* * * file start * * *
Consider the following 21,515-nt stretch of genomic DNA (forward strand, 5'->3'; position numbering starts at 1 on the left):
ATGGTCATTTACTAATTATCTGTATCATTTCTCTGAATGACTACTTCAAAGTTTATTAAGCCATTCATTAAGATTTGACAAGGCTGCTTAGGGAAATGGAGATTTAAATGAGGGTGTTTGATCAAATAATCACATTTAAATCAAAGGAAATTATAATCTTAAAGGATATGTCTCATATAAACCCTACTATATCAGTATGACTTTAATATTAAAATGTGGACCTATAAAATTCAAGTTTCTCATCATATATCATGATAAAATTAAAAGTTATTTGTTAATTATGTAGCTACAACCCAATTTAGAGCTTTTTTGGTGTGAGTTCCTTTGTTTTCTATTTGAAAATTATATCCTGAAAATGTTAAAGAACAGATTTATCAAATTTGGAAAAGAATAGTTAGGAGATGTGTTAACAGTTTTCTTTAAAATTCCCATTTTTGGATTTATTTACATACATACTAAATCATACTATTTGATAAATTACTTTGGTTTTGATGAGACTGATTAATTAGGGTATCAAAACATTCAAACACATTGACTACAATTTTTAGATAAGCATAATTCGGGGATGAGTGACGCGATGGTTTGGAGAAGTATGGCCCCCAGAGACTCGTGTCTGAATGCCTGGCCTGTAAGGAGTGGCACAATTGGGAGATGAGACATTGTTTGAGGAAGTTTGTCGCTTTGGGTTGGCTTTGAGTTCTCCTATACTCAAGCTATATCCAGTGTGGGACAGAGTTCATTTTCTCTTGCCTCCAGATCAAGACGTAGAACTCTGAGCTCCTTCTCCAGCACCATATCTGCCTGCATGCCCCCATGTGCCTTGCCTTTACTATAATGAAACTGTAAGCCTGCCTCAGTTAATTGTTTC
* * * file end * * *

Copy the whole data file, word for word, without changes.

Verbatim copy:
Consider the following 21,515-nt stretch of genomic DNA (forward strand, 5'->3'; position numbering starts at 1 on the left):
ATGGTCATTTACTAATTATCTGTATCATTTCTCTGAATGACTACTTCAAAGTTTATTAAGCCATTCATTAAGATTTGACAAGGCTGCTTAGGGAAATGGAGATTTAAATGAGGGTGTTTGATCAAATAATCACATTTAAATCAAAGGAAATTATAATCTTAAAGGATATGTCTCATATAAACCCTACTATATCAGTATGACTTTAATATTAAAATGTGGACCTATAAAATTCAAGTTTCTCATCATATATCATGATAAAATTAAAAGTTATTTGTTAATTATGTAGCTACAACCCAATTTAGAGCTTTTTTGGTGTGAGTTCCTTTGTTTTCTATTTGAAAATTATATCCTGAAAATGTTAAAGAACAGATTTATCAAATTTGGAAAAGAATAGTTAGGAGATGTGTTAACAGTTTTCTTTAAAATTCCCATTTTTGGATTTATTTACATACATACTAAATCATACTATTTGATAAATTACTTTGGTTTTGATGAGACTGATTAATTAGGGTATCAAAACATTCAAACACATTGACTACAATTTTTAGATAAGCATAATTCGGGGATGAGTGACGCGATGGTTTGGAGAAGTATGGCCCCCAGAGACTCGTGTCTGAATGCCTGGCCTGTAAGGAGTGGCACAATTGGGAGATGAGACATTGTTTGAGGAAGTTTGTCGCTTTGGGTTGGCTTTGAGTTCTCCTATACTCAAGCTATATCCAGTGTGGGACAGAGTTCATTTTCTCTTGCCTCCAGATCAAGACGTAGAACTCTGAGCTCCTTCTCCAGCACCATATCTGCCTGCATGCCCCCATGTGCCTTGCCTTTACTATAATGAAACTGTAAGCCTGCCTCAGTTAATTGTTTC